that strategy of the French command and the Attention WaW Readers: was revealed to be ill-founded when fortifications in which they put so We’re always looking for media reviewers for Germany won a stunning victory much trust. de Sentzich. Until now. not just History books tell us that instead of Martin Rupp. that overview is has been researching German records incomplete. You couldn’t later. the maps and separate corps-level and division-level illustrations are superb.O. and has personally indeed succumb less than a month surveyed the battlefields. and corps-sized operations against Romanych and Martin Rupp (Osprey the Maginot Line. and readable book fills an important expense. historical preservation group. but it only details Publishing. Absolute maximum word count Holland. I would’ve liked to have seen been largely forgotten. by Marc launched against the Maginot Line. at great few English-language books. their leaders and their plans. The Maginot Line to look at the campaign in depth. defeating the the battle was ultimately lost by them.Media Reviews in the Ardennes and were able to studying the Maginot Line for 15 smash through that lightly defended years and is a member of Association section to outflank the fortifications.com the Germans identified a weak point on this subject. What about the other three? 2010). and thus have about. The French defenses were concerning combat operations against outflanked and their whole nation did the line since 1987. complementing attacks. We want critical analysis. at: directly assaulting the Maginot Line. But what most historiographic find two people more qualified. Reviewed by Andrew Hind. new release is the subject matter itself. etc. France built a series of easily the most digestible. du P. magazine. and it deserves imposing fortresses along its German this aspect of World War II. esteemed English-language voices chris@christopherperello. thereby identifying why Strategy & Tactics and World at War. a Maginot Line France fell a few short weeks later. and France in only six weeks. the book still manages student of the Second World War. This volume is one of precious Overall This valuable and Throughout the 1930s. Campaign Series #218. it offers strong analysis of the failings In May and June 1940. Though of a place on the bookshelves of every border that were intended to serve as a modest size. indeed attack the Maginot line in 10 As usual for Osprey. The Good The best aspect of this seven. Rupp While true. but were overshadowed by the French Army’s defeat and The Bad There’s little to complain subsequent surrender. Contact Chris Perello. are two of the most descriptions. film. its authors. Allied armies and occupying Belgium. deterrent to invasion. experiences shaped the campaign. This more about the opposing command- 96-page book examines the opposing ers and how their personalities and armies. Any media will do: book. and was the lynchpin of French strategy. across western Europe. and studies don’t tell is that Germany did it shows in this masterful volume. Marc Romantch and is 500. Romantch has been 60 World at War 14 | OCT−NOV 2010 . to cover historiographic niche. the text explains The Maginot Line 1940: Battles the seven largest German operations there were a total of 10 division-sized on the French Frontier. and provides a detailed examination of More importantly. The book is also strong because website. Those operations resulted in the text and allowing the unfolding some of the heaviest fighting of the events to come to dramatic life campaign.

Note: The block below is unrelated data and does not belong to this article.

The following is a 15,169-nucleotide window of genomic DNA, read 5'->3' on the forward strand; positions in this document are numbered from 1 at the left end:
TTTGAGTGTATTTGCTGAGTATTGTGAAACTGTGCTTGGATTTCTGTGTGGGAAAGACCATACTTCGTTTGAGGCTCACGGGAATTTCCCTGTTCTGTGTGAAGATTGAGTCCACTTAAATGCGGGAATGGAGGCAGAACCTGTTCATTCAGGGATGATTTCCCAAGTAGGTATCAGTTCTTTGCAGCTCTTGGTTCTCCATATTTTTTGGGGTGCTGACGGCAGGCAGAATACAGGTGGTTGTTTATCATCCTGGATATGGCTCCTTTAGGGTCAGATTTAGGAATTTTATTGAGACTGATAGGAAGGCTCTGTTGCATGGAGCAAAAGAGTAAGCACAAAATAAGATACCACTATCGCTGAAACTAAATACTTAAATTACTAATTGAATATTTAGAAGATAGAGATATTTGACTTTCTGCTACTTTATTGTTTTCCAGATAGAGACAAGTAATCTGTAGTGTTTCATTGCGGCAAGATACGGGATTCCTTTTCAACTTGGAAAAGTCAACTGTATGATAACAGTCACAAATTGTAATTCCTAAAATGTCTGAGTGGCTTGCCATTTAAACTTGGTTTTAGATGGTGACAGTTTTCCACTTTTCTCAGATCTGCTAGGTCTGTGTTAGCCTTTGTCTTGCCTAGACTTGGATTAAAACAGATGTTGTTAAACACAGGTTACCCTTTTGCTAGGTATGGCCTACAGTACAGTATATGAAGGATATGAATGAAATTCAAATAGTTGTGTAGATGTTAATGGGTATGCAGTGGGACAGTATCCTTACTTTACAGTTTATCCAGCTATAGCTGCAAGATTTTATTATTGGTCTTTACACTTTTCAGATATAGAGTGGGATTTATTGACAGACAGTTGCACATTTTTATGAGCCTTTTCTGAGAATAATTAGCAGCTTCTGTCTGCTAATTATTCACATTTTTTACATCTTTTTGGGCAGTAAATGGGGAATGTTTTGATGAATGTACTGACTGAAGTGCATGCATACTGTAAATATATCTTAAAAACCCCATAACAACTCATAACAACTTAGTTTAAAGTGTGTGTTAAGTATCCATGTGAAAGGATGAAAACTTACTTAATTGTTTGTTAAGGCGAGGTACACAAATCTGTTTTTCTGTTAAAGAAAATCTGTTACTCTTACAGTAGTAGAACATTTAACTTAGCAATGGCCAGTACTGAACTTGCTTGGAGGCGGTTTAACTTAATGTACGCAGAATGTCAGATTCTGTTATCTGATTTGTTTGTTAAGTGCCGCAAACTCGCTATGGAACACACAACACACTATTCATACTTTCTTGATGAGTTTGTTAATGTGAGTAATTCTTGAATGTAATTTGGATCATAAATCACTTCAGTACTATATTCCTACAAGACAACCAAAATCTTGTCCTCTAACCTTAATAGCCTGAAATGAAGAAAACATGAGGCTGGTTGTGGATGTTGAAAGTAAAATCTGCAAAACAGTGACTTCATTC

T.000 other Jews who the book provide documentation by José Raischl SFO and Andrė Cirino were deported from Italy to Auschwitz. this book presents close-up that even more detail about aircraft photos of the cockpits and other performance would’ve been nice. the largest forces are made up of military history. It design trade-offs would increase gives the reader an almost personal the level of understanding about feel for what it was like to sit in these aircraft technology that much more. Nicolini (the bishop of Assisi). corrected misinformation that appeared sustained that legacy. coordinated that successful endeavor. Valentin Müller (a physician The State of Israel presented the Medal and devout Catholic). yet he did intervene against the of St. Coonor & Christopher individual components. maneuverability. such an approach would seats look sparse. guns vs. 2005). several considered a traitor had he known hundred Jews fled there for protection about their mission and not acted to because they revered the spiritual legacy stop it. are plentiful. He would have been Assisi. escaped the fate of 7. German That film failed to give credit to Nicolini. Bishop Giuseppe in the movie The Assisi Underground. Even the larger bomber Granted. From a historical perspective. Adding material about those mechanical realities and The Good The detail is amazing. and so on. For those of us who by Roger D. cold. St. Moore (HarperCollins.  ★ World at War 14 | OCT−NOV 2010 61 . Col. The brave Assisians. Colonel deported to concentration camps. Don Aldo Brunacci. Each photo is accompanied by and that design necessarily involves a textual explanation the component trade-offs: speed vs. They inspiring others. more general conclusions about aircraft capabilities in operationally Overall A fun read. it is an excellent resource. Almost literally a nuts-and-bolts The Bad If there’s a negative here. sheltered and hid those Jews from It is significant these interviews the Germans at great personal risk. Footnotes throughout Valentin Műller. cramped and actually make for a different work. Reviewed by Chris Perello. OFM (Editrice Minerva – Assisi. parts. including both technical range vs. Francis. and the organization logical. but the book already has aspects this kind of technical data supports of an aircraft design manual. WWII. who SS and Gestapo on a regular basis. and Don Aldo of the Righteous Gentiles to Brunacci Brunacci (the bishop’s secretary) and (posthumously) to Nicolini in 1977. 2010). and information for further research. The photos are. the views appropriate. Though German troops occupied aid to the Jews. Bonaventure University awarded The book chronicles how the Brunacci the Gaudete Medal in 2004 citizens and clergy were able to keep in recognition for his exemplifying Three Heroes of Assisi in World War II: the refugees from being arrested and the spirit of St. bombs. probably even In the Cockpit II: Inside the History oriented works. All interior portions of 34 aircraft from aircraft are designed for a purpose. armor. Francis of Assisi and Bishop Giuseppe Nicolini. reinforcing the fact for those not broadly interested in Making Aircraft of World War II. and operational ramifications. machines. The German commander wasn’t told This book is an excellent reference for Reviewed by Annie Laura Smith about the Assisian underground’s Judaica and Holocaust studies. it’s work. Italy. during World War II.